Stop Denigrating The Judiciary


The barrage of condemnation that has trailed the suspension of the President of the Court of Appeal, Justice Ayo Salami, by the National Judicial Council, NJC, clearly underscores the rejection of NJC’s shenanigans that culminated in the suspension of Salami.

The purported suspension of Salami has not only ridiculed the Nigerian judiciary, but also brought it into disrepute and sent signals to members of the public that even key players in the judiciary can trample on the rule of law and due process in order to achieve their parochial interest. Or how else do we explain the hasty suspension of Salami when he had instituted a suit against the NJC?

Salami was not even given the opportunity for fair hearing before the decision to suspend him was taken. The fact that the suspension of Salami is unconstitutional makes matters worse for the NJC which ought to know better. The suspension runs counter to Section 292 of the 1999 Constitution (as amended).

According to this section, “A judicial officer shall not be removed from his office or appointment before his age of retirement except in the following circumstance: (a) in the case of: (i) Chief Justice of Nigeria, President of the Court of Appeal… by the President acting on an address supported by two-thirds majority of the Senate.” Taking this provision into consideration, NJC clearly usurped the power of the President and the Senate.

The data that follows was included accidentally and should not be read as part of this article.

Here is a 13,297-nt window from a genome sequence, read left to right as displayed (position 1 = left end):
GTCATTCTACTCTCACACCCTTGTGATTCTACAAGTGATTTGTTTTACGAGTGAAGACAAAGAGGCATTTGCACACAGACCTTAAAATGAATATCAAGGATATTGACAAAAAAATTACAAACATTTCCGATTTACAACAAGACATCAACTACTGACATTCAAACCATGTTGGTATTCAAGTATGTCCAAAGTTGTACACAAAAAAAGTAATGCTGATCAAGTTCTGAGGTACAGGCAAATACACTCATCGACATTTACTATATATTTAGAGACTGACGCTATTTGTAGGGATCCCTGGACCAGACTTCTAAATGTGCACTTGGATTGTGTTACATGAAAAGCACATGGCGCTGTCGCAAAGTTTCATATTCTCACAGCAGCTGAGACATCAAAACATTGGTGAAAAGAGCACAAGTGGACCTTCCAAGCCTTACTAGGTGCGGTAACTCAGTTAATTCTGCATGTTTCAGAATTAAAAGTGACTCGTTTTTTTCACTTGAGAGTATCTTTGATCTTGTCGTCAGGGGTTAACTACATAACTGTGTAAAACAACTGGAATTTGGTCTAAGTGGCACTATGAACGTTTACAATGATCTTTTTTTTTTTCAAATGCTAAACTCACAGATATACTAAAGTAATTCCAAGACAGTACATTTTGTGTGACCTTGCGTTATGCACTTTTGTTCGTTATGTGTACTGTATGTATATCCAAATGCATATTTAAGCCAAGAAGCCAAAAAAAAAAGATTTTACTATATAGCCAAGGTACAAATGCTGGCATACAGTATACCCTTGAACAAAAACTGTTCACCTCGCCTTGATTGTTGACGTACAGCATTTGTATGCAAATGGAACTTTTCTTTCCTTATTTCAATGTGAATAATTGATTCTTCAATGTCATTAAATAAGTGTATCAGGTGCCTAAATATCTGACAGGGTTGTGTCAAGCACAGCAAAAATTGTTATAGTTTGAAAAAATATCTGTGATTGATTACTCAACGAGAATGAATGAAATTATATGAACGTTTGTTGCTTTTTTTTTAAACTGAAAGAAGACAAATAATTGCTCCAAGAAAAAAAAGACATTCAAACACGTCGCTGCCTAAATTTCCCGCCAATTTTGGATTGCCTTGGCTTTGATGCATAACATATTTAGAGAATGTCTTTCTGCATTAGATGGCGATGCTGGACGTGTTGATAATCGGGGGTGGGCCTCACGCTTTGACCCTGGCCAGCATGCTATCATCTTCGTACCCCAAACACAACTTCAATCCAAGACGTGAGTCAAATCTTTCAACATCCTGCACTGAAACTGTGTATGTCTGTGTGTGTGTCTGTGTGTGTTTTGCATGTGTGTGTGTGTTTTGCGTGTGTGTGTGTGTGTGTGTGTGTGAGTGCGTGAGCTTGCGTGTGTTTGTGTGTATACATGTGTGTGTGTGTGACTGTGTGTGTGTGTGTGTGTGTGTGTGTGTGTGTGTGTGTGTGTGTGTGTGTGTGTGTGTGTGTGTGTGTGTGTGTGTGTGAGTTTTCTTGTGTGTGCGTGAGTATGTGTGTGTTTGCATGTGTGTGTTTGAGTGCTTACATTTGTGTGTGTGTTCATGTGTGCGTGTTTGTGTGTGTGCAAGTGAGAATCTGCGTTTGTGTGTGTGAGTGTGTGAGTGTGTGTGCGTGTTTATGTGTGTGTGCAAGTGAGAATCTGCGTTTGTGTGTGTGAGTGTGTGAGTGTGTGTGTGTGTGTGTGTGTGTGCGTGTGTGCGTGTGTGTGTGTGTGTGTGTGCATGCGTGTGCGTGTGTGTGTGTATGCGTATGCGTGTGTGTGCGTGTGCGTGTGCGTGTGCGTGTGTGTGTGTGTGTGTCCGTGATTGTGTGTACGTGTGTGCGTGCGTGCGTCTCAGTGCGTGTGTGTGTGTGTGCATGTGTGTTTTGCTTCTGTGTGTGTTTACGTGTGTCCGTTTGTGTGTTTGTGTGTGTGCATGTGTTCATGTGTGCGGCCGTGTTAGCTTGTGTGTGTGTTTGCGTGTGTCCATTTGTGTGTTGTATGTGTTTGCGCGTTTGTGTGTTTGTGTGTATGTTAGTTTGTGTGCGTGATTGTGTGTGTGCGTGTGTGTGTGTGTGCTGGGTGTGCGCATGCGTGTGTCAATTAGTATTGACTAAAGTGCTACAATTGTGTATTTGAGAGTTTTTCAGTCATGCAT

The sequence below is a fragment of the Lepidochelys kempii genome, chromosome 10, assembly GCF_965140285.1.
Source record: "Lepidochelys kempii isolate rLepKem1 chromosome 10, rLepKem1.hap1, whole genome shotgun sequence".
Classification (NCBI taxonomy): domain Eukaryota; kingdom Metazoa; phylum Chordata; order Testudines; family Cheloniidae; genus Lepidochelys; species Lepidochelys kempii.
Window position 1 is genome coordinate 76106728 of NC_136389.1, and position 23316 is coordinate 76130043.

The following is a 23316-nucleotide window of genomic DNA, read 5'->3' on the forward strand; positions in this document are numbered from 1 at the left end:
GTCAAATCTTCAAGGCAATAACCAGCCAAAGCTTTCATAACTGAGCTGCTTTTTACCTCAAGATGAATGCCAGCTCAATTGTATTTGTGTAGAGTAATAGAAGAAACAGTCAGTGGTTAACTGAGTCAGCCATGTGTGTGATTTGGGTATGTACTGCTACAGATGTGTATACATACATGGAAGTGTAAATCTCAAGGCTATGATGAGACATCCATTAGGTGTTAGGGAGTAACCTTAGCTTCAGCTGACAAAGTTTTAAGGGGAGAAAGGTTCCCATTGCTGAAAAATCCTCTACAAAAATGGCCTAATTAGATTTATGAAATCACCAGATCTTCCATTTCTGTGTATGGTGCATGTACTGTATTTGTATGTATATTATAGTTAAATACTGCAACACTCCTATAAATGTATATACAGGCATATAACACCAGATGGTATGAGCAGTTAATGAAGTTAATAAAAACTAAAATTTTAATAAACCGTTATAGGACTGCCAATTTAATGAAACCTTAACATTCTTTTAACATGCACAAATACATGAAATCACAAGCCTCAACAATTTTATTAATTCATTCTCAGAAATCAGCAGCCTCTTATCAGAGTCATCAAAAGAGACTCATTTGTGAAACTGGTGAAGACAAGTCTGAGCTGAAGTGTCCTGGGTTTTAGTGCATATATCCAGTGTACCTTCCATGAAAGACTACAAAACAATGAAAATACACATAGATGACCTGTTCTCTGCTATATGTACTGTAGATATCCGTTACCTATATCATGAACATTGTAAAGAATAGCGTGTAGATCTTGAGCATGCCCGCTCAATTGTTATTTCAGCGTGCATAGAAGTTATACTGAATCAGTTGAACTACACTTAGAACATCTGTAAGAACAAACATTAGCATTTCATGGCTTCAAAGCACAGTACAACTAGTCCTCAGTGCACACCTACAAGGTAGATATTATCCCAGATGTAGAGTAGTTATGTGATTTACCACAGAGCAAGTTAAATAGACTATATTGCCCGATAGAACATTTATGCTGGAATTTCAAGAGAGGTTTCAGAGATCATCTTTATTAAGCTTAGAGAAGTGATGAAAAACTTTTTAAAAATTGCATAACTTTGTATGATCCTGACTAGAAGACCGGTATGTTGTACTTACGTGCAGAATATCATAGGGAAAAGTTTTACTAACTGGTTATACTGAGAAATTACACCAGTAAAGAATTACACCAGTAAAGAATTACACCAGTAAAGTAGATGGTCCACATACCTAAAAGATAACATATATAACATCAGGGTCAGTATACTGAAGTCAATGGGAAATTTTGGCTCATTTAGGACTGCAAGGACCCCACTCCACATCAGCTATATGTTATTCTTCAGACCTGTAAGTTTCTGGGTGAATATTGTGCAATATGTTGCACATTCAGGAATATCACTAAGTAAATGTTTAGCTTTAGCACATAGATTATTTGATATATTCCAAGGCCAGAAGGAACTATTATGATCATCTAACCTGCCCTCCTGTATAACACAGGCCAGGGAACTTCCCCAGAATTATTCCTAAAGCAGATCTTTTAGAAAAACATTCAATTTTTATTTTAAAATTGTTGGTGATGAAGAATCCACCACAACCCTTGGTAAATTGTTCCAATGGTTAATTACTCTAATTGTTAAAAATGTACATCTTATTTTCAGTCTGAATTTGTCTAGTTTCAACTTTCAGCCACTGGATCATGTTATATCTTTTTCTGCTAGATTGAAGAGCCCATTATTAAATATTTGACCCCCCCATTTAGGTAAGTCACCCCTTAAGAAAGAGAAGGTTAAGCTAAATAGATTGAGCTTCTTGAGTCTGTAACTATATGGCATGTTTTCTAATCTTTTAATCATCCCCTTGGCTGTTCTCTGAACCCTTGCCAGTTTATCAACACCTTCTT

Since this is the only condition under which the constitution says the President of the Court of Appeal could be removed from office, was NJC blinded by its inordinate desire to nail Salami at all costs that it chose to ignore this provision of the constitution?

The hasty appointment of Justice Dalhatu Adamu as Acting President of the Court of Appeal by President Jonathan is uncalled for, more so as issues relating to Salami’s dismissal have not been resolved. It suggests that President Jonathan tacitly endorsed NJC’s illegal act.

We align with those who believe that NJC is doing a hatchet job given the manner it has handled the row between Salami and the Chief Justice of Nigeria, CJN, Justice Aloysius Katsina-Alu over the Sokoto State 2007 election petition row.

The nation’s judiciary had been on a very serious trial long before the messy fight between these top judges. We had heard allegations about judges obtaining huge bribes to deliver judgment in favour of the highest bidder.

This row has further called the integrity of the judiciary to question. The cause of justice will be better served if the custodians of the rule of law take the right steps to resolve this issue and put their house in order. The ignoble path the NJC has taken has cast doubts in the minds of many Nigerians if the council still comprises men and women of honour and integrity.

The embarrassment and denigration of the judiciary must stop now. The Nigerian Bar Association should wade into this debacle in order to save the judiciary from destroying itself. The Senate, whose power has been usurped by the NJC, should also take a stand regarding the suspension of Salami. It should compel NJC to rescind its decision forthwith.

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